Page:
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‘At Castle Boterel’ and the short story ‘The Melancholy Hussar of the German Legion’ by Thomas Hardy

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Thomas Hardy’s works often explore the subjects of relationships, mortality, love and the ‘unflinching rigour’ or pattern of time. He uses the image of a landscape to great effect in both the poem ‘At Castle Boterel’ and the short story ‘The Melancholy Hussar of the German Legion’. The poem is quite personal and is probably about his first wife Emma (because of the date it was written) and is most likely to be autobiographical where as the short story- ‘The Melancholy Hussar’ is not personal because it has many different layers of narrative and it is not his own story- it is Phyllis’s.

Large gaps in time between the events of the story and the story being told and this also allows him to manipulate time. In both the poem and the short story, Hardy introduces the idea of the transitory, fleeting nature of human life. He compares the brief moments which are regarded as ‘important’ in people’s lives against the everlasting backdrop of time and the eternal landscapes. Hardy also compares the intensity of love (even though it is short lived in the case of ‘The Melancholy Hussar’) with the abstract of time.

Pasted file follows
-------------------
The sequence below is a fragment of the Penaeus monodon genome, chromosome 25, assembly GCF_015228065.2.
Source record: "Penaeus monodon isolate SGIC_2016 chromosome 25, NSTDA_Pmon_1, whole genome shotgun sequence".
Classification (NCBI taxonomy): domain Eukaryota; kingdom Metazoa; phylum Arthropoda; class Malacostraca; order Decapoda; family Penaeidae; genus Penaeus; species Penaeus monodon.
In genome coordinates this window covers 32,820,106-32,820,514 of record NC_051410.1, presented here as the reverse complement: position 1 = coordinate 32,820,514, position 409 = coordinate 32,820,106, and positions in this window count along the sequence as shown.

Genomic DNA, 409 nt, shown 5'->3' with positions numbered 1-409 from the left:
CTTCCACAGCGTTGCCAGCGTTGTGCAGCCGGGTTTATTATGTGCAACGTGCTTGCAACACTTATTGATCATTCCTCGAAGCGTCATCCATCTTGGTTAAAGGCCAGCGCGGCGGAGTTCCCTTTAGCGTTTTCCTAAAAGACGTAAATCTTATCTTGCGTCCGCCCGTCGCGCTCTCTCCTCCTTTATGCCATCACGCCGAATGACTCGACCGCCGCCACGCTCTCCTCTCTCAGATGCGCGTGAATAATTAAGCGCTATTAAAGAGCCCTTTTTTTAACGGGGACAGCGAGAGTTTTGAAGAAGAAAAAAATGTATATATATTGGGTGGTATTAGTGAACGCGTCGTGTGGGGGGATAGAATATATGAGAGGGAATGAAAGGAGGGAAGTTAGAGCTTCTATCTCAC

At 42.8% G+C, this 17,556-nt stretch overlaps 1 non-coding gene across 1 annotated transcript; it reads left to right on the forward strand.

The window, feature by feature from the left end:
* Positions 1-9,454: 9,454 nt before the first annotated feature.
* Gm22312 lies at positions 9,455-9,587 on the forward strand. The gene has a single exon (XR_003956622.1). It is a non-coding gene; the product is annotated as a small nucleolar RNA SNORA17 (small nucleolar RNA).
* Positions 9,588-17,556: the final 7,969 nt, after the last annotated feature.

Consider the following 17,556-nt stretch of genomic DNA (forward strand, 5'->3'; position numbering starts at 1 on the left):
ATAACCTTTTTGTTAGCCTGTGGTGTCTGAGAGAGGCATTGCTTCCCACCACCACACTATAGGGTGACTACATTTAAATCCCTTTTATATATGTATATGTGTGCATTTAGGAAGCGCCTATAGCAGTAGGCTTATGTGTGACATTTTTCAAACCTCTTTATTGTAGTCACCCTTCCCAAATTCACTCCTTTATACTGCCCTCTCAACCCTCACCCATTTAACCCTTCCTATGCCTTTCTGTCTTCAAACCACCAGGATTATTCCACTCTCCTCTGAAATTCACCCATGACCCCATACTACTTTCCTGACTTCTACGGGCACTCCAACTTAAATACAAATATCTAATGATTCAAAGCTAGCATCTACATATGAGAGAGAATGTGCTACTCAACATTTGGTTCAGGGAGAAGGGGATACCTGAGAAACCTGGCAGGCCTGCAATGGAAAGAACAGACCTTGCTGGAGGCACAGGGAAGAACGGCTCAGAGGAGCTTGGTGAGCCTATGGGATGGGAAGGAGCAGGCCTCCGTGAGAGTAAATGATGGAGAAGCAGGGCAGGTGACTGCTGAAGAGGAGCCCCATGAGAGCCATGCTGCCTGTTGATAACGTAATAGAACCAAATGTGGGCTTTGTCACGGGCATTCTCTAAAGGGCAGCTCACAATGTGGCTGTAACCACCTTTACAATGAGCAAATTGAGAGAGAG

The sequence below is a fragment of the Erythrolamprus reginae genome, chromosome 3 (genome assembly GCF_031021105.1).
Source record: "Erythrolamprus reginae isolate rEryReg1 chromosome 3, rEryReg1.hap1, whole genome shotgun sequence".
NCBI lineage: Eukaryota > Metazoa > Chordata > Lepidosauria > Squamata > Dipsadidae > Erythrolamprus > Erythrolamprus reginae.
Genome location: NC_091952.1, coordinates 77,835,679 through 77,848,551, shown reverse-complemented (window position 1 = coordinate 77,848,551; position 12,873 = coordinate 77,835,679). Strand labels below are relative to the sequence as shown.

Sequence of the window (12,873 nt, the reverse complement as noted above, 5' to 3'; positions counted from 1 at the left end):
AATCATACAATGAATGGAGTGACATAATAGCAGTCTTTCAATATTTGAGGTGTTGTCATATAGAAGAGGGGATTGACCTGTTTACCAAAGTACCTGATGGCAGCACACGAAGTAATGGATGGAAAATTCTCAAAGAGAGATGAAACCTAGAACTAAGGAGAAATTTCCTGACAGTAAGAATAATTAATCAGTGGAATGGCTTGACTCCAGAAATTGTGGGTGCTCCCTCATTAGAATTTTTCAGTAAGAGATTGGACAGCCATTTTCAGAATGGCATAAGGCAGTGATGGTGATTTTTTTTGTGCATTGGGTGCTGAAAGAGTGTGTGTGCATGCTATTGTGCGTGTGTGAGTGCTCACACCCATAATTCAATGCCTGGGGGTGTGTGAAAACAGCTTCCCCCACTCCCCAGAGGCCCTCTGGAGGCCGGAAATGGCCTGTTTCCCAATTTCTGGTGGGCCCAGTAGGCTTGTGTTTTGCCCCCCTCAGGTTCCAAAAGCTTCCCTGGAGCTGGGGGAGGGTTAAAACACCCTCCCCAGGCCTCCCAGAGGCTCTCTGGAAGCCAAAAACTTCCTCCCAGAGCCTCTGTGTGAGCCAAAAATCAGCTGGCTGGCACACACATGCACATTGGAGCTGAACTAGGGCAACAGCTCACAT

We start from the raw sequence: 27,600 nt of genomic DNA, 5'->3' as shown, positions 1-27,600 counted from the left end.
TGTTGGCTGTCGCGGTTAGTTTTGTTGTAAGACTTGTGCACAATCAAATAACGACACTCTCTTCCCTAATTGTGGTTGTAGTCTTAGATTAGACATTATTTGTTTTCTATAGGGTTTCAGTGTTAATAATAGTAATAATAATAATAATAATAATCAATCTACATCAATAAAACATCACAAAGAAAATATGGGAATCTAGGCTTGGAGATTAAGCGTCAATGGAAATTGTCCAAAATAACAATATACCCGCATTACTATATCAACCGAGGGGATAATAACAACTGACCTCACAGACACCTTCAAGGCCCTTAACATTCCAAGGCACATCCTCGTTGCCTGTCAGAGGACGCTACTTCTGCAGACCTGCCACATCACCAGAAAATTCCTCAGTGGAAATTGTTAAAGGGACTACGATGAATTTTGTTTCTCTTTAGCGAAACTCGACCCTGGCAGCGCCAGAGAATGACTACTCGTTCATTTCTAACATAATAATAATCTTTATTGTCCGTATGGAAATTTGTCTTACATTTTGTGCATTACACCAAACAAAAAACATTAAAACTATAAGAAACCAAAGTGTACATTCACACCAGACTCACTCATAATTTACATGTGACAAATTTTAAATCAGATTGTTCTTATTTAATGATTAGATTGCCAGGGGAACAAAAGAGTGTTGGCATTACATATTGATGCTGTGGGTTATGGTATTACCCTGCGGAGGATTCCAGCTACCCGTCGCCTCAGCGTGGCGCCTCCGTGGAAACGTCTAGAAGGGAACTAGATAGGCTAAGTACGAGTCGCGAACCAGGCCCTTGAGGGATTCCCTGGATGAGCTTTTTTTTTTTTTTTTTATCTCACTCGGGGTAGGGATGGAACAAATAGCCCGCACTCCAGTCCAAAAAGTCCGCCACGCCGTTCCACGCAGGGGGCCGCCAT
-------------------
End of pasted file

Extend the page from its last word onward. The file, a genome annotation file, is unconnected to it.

Hardy uses the effect of pathetic fallacy to great effect in both ‘The Melancholy Hussar’ and ‘A Castle Boterel’. In ‘At Castle Boterel’, when Hardy is writing about the present, he describes ‘the drizzle bedrenches the waggonette’. The drizzle is used to demonstrate Hardy’s own depression at the death of his wife Emma. In ‘The Melancholy Hussar’, Hardy uses the seasons to the same effect. Before Phyllis becomes engaged to Mr Humphrey Gould and she is living with her father, it is autumn.